With our hello-exchange plugin initialized we should start building theconfig.json file with all the basic information needed.
  1. 1.
    Create a file called config.json inside the server/ directory of the newly-created hello-exchange plugin. I did this in Visual Studio simply by right-clicking in the server folder and adding a new file.
  2. 2.
    Copy and paste the following code into this newly created file:
Click here for the config.json code for hello-exchange
The newly created config.json in the server folder of hello-exchange
And that's all for what we need to do on this page!
Continue onto the next step, or read below for a bit more understanding of what this new config.json is doing.

What Did We Just Do?

Looking at the interesting bits of the config.json we can see what we have actually defined.
Check the list at the top of the page, for definitions of each element in the config
"name": "hello-exchange",
"version": 1,
"type": null,
"author": "HollaEx",
"bio": "Say hello from an exchange",
"description": "Demo plugin for proof of concept",
The top part of the code we see above is fairly simple. We have defined the name, version, and author of the plugin (hello-exchange, on version 1, written by HollaEx), as well as created its bio - a quick description, and the description - a more detailed description seen on the plugins page.
Documentation, logo, icon, and url are all set to null at the moment so we will ignore them for now.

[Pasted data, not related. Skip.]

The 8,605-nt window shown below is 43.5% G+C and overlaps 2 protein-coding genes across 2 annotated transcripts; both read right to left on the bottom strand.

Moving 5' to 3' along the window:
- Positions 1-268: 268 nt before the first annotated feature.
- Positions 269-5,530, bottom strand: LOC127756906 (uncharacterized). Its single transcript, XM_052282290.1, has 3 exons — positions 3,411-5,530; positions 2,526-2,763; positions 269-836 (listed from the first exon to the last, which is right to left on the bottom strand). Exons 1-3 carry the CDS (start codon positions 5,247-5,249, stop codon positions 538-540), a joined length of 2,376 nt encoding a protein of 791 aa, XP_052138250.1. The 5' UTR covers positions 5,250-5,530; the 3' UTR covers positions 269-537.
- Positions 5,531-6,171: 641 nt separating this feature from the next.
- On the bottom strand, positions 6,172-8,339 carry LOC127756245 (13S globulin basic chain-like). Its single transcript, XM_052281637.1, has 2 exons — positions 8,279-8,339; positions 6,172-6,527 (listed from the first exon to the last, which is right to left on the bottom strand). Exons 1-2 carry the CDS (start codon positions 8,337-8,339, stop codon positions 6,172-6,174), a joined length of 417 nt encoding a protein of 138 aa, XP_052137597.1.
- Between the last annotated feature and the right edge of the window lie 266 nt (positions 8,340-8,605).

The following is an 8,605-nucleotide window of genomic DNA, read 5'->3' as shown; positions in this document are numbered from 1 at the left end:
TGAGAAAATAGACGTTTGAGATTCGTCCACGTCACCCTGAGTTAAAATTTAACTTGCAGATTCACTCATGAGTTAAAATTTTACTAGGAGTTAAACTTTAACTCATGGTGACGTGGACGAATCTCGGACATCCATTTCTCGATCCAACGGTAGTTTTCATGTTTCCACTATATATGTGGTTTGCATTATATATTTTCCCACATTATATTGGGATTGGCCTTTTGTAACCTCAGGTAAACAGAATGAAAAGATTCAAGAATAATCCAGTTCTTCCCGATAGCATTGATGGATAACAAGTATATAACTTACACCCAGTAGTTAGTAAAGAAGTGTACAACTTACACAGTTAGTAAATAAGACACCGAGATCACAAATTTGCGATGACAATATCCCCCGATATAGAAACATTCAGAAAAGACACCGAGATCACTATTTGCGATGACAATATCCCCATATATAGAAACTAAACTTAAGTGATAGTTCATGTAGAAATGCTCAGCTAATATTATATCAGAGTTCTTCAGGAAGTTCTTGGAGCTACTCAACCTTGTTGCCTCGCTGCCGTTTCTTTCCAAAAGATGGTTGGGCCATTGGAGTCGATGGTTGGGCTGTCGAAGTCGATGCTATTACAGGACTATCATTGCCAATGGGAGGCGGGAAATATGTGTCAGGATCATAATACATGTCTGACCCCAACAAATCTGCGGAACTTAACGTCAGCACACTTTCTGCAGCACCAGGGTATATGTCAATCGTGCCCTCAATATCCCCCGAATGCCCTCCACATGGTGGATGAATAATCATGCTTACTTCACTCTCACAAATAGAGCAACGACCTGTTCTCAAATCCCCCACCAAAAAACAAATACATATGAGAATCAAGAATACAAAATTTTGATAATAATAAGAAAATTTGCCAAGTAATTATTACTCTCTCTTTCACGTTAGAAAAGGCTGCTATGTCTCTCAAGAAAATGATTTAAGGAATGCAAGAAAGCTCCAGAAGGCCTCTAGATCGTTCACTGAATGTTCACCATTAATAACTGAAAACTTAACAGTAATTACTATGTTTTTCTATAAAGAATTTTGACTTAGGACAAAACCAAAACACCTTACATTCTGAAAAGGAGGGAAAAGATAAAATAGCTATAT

"public_meta": {
"public_message": {
"type": "string",
"required": false,
"description": "Not a secret",
"value": "Hello Exchange!"
"meta": {
"private_message": {
"type": "string",
"required": false,
"description": "A secret",
"value": "hello exchange..."
Moving to the next code chunk, we find public-meta and meta.
The list at the top of this page will give the general details and use of public-meta and meta, make sure to try to understand as these are the core of the plugin.
So for hello-exchange we have one object within both public-meta and meta, public-message and private_message respectively, both being fairly similar.
  • type : This defines the (surprisingly) type of the object, out of four allowed types (see above for details). In hello-exchange, both public-meta and meta objects will be strings
  • required : Neither of these values are strictly required for our plugin to run
  • description is the description of the values, here we are reminded that public-meta is not a secret and meta is a secret object. Note: this does not define whether or not the object is a secret or not, this is just a string description only for our examples, it could be any string.
  • value : Here we find the strings our plugin will actually use. In our case Hello Exchange! will be viewable on the public web view, while only the admin will be able to see hello Exchange...
"prescript": {
"install": ["hello-world-npm"],
"run": null
"postscript": {
"run": null
At the end of our code, we have the prescript and postscript. In hello-exchange all that will be installed is the hello-world-npm package, before the plugin is live.
To continue with the next section on how to make endpoints and actual server-side coding, check out the next section.